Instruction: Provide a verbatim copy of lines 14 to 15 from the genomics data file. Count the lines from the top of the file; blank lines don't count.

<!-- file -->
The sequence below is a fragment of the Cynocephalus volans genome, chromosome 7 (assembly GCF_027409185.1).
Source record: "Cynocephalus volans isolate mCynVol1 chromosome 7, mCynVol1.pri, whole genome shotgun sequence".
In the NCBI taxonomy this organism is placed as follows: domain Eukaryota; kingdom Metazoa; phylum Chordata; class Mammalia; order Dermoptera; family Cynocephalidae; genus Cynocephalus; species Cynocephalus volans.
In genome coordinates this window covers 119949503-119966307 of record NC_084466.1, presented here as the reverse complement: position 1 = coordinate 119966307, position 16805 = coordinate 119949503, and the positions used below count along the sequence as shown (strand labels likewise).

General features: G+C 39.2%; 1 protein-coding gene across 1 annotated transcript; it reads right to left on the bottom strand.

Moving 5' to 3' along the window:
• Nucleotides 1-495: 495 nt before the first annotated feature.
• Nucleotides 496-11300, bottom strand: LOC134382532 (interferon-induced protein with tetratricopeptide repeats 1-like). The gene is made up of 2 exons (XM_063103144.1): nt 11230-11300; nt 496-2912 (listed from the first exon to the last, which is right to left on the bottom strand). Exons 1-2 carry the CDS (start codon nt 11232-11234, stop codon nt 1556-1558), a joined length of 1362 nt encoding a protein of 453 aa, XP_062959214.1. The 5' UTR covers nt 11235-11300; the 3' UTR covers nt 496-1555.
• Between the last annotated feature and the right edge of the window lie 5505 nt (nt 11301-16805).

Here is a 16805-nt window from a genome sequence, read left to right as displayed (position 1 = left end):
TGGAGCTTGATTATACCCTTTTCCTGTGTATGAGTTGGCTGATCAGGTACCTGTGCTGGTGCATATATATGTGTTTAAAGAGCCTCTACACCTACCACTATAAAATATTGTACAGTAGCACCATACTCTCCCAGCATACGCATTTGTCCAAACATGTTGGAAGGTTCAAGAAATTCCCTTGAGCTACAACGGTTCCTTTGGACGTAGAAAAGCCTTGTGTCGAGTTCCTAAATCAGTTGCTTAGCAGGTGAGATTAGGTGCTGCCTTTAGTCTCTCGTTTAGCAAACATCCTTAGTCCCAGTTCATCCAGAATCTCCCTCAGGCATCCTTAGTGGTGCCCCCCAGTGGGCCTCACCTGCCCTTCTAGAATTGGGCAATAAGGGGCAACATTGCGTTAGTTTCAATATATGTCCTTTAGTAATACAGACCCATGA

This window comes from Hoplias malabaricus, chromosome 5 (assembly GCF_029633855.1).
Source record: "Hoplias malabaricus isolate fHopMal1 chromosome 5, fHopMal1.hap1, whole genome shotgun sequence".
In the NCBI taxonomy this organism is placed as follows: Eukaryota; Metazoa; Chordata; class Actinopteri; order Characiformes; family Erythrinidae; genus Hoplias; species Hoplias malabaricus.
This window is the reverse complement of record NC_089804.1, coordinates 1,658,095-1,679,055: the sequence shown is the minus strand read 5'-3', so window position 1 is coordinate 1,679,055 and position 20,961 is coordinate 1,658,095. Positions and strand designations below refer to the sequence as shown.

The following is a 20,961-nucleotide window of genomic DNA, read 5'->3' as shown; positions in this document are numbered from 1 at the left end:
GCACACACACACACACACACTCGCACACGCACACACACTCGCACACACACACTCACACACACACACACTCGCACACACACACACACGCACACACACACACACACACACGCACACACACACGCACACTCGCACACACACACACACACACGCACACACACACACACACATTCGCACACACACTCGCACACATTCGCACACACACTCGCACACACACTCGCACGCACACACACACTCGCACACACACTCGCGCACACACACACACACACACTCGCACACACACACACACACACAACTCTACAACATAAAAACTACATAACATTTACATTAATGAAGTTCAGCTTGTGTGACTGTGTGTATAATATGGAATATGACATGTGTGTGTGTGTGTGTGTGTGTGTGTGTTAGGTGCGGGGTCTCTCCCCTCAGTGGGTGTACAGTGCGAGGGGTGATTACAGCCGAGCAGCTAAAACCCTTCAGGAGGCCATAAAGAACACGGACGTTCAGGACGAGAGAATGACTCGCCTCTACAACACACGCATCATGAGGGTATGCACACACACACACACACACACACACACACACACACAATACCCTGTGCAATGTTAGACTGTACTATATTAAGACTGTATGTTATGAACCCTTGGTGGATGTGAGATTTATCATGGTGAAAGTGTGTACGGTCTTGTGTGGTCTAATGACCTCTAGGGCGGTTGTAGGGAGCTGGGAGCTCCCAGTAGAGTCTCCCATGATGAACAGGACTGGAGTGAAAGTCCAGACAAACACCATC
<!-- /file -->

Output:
In the NCBI taxonomy this organism is placed as follows: Eukaryota; Metazoa; Chordata; class Actinopteri; order Characiformes; family Erythrinidae; genus Hoplias; species Hoplias malabaricus.
This window is the reverse complement of record NC_089804.1, coordinates 1,658,095-1,679,055: the sequence shown is the minus strand read 5'-3', so window position 1 is coordinate 1,679,055 and position 20,961 is coordinate 1,658,095. Positions and strand designations below refer to the sequence as shown.